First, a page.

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Aerospace and Electronic Systems Magazine, IEEE

Issue 3 • Date March 2001

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Displaying Results 1 - 8 of 8
  • PLANS 2000 position location and navigation symposium

    Publication Year: 2001 , Page(s): 21 - 25
    Cited by:  Patents (8)
    Save to Project icon | Request Permissions | PDF file iconPDF (770 KB)  
    Freely Available from IEEE
  • In memorium: Alfred J. Gross wireless radio system pioneer

    Publication Year: 2001 , Page(s): 43 - 44
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    Freely Available from IEEE
  • An outsider's [re]view of the jubilee issue of the IEEE aerospace and electronic systems magazine [Book Review]

    Publication Year: 2001 , Page(s): 45 - 46
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    Freely Available from IEEE
  • Hybrid electric vehicles: year 2000 status

    Publication Year: 2001 , Page(s): 15 - 25
    Cited by:  Papers (3)
    Save to Project icon | Request Permissions | Click to expandQuick Abstract | PDF file iconPDF (1064 KB)  

    In the year 2000, the automotive manufacturers turned their attention to Hybrid Electric Vehicles (HEV). This re-direction of Electric Vehicle (EV) development effort was highlighted at the North American International Auto Show (NAIAS 2000), where, the World's major automobile manufacturers displayed twenty three HEVs. Thirteen HEV were configured with an internal combustion piston engine and electric traction motor, while, ten additional HEV were configured as fuel cell and battery pack hybrid vehicles (FCHV). Furthermore, the FCHV were fueled with hydrogen (H2) from H2 absorption metal hydride fuel tanks, or, from liquified hydrogen cryogenic fuel tanks. One conclusion for HEV was that the preferred configuration includes a compression ignition engine paired with an electric motor, and, four speed manual transmission with automatic shift. A second conclusion for FCHV was that the fuel of choice is H2, and furthermore, these H2 fueled FCHV were the precursor vehicles foreshadowing deployment of a hydrogen fuel infrastructure within the first quarter of the 21st Century View full abstract»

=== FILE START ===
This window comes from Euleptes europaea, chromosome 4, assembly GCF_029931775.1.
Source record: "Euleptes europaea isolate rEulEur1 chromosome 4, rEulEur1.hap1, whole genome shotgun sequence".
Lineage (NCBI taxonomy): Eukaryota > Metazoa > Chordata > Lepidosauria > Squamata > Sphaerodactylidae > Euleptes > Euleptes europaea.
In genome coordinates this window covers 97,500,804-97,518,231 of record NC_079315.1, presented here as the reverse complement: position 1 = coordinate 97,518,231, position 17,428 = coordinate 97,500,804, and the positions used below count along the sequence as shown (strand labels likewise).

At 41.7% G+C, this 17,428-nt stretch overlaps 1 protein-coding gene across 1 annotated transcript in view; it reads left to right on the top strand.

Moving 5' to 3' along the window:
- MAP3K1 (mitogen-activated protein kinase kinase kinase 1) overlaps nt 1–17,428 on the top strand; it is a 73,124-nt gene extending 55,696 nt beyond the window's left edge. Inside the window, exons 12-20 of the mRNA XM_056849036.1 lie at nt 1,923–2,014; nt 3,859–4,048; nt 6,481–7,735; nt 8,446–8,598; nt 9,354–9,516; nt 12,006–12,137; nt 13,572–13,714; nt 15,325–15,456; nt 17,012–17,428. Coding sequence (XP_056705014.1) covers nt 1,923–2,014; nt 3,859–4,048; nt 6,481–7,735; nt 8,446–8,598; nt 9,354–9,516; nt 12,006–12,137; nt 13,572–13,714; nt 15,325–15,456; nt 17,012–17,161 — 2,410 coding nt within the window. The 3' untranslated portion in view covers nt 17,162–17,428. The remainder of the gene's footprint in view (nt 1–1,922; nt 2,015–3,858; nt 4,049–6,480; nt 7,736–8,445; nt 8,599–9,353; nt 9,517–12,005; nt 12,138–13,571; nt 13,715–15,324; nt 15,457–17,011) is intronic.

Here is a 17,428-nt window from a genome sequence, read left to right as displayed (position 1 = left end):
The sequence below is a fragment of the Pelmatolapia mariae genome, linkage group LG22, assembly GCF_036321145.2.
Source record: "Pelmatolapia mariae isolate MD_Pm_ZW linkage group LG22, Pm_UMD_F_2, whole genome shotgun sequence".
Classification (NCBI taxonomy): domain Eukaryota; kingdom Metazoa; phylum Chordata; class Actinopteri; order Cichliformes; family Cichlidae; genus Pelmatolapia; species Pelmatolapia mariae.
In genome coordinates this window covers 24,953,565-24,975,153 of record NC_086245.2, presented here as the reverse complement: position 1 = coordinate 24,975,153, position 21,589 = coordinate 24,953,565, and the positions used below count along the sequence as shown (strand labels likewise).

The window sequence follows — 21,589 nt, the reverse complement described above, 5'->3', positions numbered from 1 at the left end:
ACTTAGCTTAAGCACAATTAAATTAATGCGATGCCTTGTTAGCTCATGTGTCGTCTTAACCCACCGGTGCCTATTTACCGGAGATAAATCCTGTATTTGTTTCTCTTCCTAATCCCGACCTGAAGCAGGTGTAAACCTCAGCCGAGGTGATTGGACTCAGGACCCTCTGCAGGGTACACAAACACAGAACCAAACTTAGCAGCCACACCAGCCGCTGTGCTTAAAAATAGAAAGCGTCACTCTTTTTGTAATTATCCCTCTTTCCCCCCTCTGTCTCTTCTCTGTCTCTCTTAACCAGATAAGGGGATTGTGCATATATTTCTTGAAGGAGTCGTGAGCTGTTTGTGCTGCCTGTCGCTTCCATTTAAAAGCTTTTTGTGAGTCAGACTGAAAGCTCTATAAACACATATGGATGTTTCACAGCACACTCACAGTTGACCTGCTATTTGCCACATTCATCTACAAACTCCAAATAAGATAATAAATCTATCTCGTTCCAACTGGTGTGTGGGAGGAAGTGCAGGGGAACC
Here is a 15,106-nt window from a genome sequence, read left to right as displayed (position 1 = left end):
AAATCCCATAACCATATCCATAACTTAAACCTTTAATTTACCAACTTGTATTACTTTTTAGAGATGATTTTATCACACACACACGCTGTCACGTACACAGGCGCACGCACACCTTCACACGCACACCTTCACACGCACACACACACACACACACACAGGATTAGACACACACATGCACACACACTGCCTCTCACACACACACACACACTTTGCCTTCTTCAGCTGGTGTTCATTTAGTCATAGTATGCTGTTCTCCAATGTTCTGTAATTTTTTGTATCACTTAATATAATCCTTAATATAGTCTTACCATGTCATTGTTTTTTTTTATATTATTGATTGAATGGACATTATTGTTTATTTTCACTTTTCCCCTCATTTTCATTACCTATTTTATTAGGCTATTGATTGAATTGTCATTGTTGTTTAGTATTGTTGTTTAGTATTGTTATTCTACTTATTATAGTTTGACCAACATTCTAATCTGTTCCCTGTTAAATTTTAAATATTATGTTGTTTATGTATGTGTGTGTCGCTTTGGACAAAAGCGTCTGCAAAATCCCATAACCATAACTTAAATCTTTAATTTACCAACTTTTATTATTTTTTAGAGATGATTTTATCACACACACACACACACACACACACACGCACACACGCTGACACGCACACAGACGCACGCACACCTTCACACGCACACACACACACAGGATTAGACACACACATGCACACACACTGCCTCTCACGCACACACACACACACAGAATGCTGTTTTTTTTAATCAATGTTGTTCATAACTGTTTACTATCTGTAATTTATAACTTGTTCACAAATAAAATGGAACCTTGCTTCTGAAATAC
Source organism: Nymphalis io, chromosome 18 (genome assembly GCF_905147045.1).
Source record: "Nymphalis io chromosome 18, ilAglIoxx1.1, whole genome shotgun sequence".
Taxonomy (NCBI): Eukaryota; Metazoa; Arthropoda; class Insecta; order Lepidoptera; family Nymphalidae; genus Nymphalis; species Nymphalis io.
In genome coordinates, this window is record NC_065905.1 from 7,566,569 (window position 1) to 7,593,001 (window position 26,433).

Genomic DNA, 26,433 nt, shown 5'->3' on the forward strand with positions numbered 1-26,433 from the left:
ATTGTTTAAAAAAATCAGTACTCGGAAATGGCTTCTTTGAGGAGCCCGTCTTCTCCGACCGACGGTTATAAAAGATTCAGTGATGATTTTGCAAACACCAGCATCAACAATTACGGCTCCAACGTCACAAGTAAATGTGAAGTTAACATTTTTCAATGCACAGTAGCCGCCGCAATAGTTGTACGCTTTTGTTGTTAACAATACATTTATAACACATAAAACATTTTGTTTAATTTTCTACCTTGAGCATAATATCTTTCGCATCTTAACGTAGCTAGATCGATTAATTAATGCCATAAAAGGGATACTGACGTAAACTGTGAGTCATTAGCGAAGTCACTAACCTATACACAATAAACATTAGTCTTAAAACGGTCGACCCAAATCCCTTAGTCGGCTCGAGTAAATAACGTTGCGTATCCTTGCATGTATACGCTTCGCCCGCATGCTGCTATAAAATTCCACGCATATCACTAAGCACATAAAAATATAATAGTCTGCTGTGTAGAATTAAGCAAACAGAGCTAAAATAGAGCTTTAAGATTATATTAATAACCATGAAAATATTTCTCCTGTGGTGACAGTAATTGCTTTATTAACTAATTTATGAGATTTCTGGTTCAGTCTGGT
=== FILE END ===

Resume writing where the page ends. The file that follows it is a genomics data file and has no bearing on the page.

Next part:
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  • A statistical overview of recent literature in information fusion

    Publication Year: 2001 , Page(s): 7 - 14
    Cited by:  Papers (24)
    Save to Project icon | Request Permissions | Click to expandQuick Abstract | PDF file iconPDF (812 KB)  

    The objective of this paper is to make a picture of the recent articles published on information fusion. Indeed, a great number of documents dealing with this technique are available in the literature. A classification scheme including application fields, fusion goals, fusion system architecture and mathematical tools is proposed. This overview of the last three years allows us to compute the article distribution into each class. Finally, some elements of preliminary analysis of this classification are drawn View full abstract»

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  • AMTEC electrochemical heat-to electricity conversion defies second law

    Publication Year: 2001 , Page(s): 37 - 42
    Save to Project icon | Request Permissions | Click to expandQuick Abstract | PDF file iconPDF (496 KB)